The mechanisms responsible for maintaining normal and abnormal methylation patterns in normal and neoplastic cells remain unclear. A recent study demonstrated the binding of DNA-MTase to proliferating cell nuclear antigen (PCNA), an auxiliary factor for DNA replication and repair. This binding occurred in intact cells at foci of newly replicated DNA and did not alter DNA-MTase activity. A peptide derived from the cell cycle regulator p21(WAF1) was shown to disrupt the DNA-MTase-PCNA interaction, suggesting that p21(WAF1) may regulate methylation by blocking access of DNA-MTase to PCNA. The extent of expression of DNA-MTase and p21(WAF1) were found to be inversely related in both SV40-transformed and nontransformed cells.118 Based on these findings, it has been proposed that, in normal cells, the p21 protein negatively regulates DNA-MTase-PCNA interaction in early S phase and protects CpG islands from methylation, whereas diminished effects of p21 in late S phase result in the targeting of DNA-MTase to methylated DNA. In cancer cells, loss of p21 function allows DNA-MTase-PCNA interaction in early S phase, possibly facilitating aberrant increased methylation of CpG islands, whereas no change in decreased relative targeting of DNA-MTase to late S phase foci results in loss of normal methylation.15 This type of mechanism could explain the apparent paradox posed by the observation of both excessive and deficient DNA methylation during tumorigenesis.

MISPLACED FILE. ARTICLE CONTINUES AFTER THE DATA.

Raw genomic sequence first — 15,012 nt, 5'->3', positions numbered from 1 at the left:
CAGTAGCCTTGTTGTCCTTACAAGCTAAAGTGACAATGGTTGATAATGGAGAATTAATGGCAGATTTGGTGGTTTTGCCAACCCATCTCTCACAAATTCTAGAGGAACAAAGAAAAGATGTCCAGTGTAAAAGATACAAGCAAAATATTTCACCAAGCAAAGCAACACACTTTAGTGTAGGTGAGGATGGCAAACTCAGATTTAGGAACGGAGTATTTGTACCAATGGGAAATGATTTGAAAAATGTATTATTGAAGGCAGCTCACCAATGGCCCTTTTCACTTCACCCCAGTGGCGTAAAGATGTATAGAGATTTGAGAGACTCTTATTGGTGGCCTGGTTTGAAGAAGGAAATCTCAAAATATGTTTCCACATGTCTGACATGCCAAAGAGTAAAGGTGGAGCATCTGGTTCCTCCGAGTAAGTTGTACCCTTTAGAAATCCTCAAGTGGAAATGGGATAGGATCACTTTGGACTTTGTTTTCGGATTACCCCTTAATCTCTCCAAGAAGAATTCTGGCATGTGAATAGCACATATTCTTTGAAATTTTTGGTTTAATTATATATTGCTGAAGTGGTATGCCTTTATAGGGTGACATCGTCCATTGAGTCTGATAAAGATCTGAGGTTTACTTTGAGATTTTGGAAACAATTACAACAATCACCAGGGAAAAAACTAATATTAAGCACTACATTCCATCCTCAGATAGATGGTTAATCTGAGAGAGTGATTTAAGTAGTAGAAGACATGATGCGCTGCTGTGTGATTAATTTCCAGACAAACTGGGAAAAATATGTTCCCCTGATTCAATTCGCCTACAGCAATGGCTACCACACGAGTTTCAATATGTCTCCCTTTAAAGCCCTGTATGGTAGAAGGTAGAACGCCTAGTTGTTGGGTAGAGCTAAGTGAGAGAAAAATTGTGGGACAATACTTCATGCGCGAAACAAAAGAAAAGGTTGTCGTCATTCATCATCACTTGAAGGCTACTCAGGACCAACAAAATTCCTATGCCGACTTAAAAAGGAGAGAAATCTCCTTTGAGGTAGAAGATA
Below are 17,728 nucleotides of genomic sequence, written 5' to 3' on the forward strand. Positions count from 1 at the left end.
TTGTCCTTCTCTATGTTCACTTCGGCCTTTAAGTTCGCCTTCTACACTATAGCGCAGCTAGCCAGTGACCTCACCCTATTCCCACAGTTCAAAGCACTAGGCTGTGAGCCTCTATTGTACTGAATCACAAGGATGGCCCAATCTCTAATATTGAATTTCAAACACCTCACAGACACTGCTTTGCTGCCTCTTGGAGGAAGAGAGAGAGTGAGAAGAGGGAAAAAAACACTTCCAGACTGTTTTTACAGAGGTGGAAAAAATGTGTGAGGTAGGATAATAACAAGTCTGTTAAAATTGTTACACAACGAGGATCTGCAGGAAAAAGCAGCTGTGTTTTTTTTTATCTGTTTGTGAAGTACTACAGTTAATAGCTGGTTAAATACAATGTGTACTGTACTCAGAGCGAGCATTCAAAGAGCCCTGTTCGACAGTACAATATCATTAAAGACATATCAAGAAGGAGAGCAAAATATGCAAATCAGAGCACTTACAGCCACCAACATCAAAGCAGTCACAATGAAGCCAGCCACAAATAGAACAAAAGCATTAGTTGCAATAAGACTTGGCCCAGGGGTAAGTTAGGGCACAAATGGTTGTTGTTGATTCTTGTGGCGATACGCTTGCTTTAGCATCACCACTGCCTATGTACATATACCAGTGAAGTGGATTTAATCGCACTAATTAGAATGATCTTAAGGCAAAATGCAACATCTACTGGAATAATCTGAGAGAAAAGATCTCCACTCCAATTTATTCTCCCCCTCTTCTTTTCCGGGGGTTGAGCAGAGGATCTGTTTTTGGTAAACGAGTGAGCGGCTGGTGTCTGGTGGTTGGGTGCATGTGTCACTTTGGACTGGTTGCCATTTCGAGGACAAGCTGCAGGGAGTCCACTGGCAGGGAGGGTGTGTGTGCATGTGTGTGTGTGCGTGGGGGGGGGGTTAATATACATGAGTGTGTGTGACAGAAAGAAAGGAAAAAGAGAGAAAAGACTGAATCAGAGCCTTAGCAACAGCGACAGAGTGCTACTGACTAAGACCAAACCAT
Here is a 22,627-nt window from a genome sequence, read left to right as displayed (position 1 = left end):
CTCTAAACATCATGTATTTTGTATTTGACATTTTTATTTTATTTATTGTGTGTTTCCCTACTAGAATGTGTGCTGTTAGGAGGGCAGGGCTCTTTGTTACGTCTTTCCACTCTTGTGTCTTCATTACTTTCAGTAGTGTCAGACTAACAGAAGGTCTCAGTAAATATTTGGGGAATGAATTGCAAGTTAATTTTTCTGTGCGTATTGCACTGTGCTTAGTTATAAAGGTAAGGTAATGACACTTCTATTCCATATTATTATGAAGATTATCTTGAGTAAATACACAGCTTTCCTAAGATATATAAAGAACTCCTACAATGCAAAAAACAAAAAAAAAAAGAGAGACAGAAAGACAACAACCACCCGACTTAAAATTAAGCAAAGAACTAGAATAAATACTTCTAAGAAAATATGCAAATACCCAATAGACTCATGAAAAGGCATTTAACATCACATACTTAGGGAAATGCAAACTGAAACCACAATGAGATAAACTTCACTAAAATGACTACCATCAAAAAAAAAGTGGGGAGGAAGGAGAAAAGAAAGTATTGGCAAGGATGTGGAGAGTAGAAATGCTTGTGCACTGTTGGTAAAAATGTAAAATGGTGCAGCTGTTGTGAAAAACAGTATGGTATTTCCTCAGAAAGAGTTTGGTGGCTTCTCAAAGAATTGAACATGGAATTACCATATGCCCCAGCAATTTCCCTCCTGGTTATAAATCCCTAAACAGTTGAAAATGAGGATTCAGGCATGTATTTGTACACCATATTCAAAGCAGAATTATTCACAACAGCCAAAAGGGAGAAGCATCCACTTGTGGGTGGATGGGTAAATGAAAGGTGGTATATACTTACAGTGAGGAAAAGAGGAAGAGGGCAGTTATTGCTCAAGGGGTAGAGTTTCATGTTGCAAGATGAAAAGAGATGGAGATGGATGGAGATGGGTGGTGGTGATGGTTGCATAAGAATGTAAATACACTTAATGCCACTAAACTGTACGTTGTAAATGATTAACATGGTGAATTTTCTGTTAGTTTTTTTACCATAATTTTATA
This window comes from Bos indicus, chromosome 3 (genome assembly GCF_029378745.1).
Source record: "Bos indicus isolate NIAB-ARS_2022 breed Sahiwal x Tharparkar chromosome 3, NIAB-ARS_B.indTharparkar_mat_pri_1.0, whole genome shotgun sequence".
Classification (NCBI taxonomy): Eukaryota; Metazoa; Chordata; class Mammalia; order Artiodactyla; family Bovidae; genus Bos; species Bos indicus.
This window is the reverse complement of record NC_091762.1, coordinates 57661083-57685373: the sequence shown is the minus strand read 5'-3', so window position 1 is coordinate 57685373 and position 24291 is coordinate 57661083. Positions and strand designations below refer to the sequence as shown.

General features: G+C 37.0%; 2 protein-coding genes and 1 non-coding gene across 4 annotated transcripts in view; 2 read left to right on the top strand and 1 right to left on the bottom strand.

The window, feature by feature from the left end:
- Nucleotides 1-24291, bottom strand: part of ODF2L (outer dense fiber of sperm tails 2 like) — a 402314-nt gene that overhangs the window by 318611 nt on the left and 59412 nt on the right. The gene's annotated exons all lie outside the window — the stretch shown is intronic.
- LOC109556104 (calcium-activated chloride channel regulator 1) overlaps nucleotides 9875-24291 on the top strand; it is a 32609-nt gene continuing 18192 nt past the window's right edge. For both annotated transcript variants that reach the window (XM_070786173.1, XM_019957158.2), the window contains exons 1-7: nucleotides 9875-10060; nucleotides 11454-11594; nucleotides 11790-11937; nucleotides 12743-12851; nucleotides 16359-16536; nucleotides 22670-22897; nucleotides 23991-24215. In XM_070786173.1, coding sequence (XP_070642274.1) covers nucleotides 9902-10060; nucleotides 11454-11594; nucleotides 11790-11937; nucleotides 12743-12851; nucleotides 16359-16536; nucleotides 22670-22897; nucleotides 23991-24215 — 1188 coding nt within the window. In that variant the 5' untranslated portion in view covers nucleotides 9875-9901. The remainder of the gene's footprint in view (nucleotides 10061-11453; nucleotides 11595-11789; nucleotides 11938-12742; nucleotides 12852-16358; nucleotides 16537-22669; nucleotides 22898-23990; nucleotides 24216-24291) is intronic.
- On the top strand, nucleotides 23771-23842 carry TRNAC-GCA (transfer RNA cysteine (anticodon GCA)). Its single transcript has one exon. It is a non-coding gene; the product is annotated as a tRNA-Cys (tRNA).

CLINICAL AND THERAPEUTIC IMPLICATIONS OF DNA METHYLATION
Just as the vertebrate globin genes were among the first examples of an association between DNA methylation and transcriptional silencing,31,43,44,119 so too were they the first target for clinical intervention based on drugs that affect methylation.120-122 Treatment with 5-azacytidine, an irreversible inhibitor of DNA-MTase, was shown to increase expression of the fetal γ-globin gene in nonhuman primates and subsequently in patients with β-thalassemia and sickle cell anemia. Because of its mutagenicity and the observation that other S-phase active cytotoxic agents that do not inhibit DNA methylation could induce similar increases in γ-globin gene expression,123-1255-azacytidine has not been widely used for this application. These experiences point to the limitations of attempting to alter gene expression through the use of global DNA methylation inhibitors that also possess other potent cellular effects and emphasize the need for a more complete understanding of the specificity of DNA methylation and demethylation control.